1. How far the effect was good—
[The word which we translate “astonished.” does certainly imply a very
deep impression made upon their minds. This impression consisted partly
in admiration, with which they were filled; and partly in conviction,
with which they were penetrated; a conviction of the truth, the
importance, and the beneficial tendency of all he had spoken. The
novelty, united with the circumstances before mentioned, made his
ministry appear as superior to that of others, as the effulgence of the
sun is to the light of a twinkling star. One sentiment evidently
pervaded the whole multitude, “Never man spake like this man.” At the
same time they felt in their consciences, that, if this was religion,
they had hitherto been ignorant of it in their minds, and destitute of
it in their hearts.
Now these two feelings were doubtless good, inasmuch as they argued an
openness of mind, a freedom from offence, and a desire of further
instruction: and accordingly we find, that, “when he came down from the
mountain, great multitudes followed him.” But, from all that is
recorded, we have no reason to conclude that the impression made upon
them was altogether such as might have been wished.]
2. Wherein it was defective—
[They should have been “pricked to their hearts” with a deep sense of
their wickedness, and should have been led to cry out, like those on the
day of Pentecost, “What shall we do to be saved?” Without such
humiliation as this they could never be truly penitent: they never could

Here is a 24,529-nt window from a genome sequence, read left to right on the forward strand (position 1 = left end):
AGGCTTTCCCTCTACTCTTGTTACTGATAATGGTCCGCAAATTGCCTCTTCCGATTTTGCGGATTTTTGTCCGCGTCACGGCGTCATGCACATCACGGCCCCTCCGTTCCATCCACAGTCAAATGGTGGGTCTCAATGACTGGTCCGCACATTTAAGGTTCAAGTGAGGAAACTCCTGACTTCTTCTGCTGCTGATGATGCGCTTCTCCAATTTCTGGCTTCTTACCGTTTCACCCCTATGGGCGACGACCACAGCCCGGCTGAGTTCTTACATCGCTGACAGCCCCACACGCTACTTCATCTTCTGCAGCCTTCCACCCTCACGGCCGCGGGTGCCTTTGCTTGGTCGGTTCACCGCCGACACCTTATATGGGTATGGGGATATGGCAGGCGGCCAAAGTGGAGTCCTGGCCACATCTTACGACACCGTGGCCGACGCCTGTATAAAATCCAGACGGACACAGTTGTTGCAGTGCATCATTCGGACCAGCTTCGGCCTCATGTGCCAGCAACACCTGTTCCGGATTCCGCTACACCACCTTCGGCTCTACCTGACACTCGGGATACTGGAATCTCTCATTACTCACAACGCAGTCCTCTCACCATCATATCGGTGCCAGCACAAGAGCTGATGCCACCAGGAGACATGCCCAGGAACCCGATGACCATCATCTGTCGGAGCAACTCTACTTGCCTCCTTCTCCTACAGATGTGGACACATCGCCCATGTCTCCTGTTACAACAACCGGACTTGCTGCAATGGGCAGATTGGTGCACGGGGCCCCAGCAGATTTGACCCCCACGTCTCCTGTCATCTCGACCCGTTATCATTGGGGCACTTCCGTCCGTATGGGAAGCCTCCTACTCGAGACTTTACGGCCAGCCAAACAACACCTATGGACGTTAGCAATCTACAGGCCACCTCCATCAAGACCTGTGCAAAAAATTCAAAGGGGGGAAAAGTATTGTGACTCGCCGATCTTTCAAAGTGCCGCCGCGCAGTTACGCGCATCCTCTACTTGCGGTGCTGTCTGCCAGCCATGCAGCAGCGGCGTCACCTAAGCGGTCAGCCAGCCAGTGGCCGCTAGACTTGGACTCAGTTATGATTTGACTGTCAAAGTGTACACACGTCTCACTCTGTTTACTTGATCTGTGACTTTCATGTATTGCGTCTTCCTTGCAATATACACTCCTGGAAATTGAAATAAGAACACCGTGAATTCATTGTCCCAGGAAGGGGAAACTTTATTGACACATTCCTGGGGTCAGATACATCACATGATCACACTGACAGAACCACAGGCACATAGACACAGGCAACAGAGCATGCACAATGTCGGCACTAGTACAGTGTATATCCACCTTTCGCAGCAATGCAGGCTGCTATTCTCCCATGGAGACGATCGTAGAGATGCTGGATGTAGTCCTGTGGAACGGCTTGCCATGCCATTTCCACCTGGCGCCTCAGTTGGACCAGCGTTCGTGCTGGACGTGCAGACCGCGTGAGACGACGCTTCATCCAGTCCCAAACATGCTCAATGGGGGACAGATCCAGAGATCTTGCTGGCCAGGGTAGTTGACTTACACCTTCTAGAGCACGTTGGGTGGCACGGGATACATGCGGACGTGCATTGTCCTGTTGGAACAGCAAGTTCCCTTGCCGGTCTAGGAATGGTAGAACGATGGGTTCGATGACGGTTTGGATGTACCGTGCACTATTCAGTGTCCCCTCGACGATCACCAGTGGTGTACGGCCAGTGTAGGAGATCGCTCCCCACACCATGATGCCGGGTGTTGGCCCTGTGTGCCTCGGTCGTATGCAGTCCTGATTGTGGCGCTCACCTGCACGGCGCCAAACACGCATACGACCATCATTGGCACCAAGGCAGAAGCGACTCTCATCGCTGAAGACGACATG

abhor themselves, as every penitent must do, in dust and ashes.
They should have also given up themselves entirely to the Lord Jesus
Christ. He required all to take up their cross and follow him: but this
was effected only to a very small extent, even to the hour of his death:
the whole number of his followers amounted at the last to no more than
one hundred and twenty. Hence it is evident, that, whatever effects were
produced on this audience, they were only transient; and, consequently,
that the word preached did not profit the people, “not being mixed with
faith in them that heard it.”
They should have been brought to a new and heavenly life. Every thing
that falls short of this is in vain. We must “obey from the heart that
form of doctrine into which we are delivered;” just as metal, that
assumes the shape of the mould whereinto it is poured&&. But we see not
in this audience any such tenderness of spirit, such melting of heart,
such surrender of their souls, such transformation of their lives. They
appear only to have been like Ezekiel’s hearers, who were delighted with
his oratory, but were uninfluenced by his reproofs&&.]
Learn then from hence,
1. How ineffectual is the word without the Spirit—
[If any words could of themselves convert the souls of men, surely the
words of our Lord Jesus Christ would have produced this effect. But even
his discourses were often as water spilled upon the ground. So it was
also when his disciples preached: “Paul might plant, and Apollos water,
but God alone can give the increase.” The truth is, that nothing ever
has been done, or ever can, for the saving of immortal souls, but by the
operation of the Spirit of God. It is the Spirit that quickeneth us from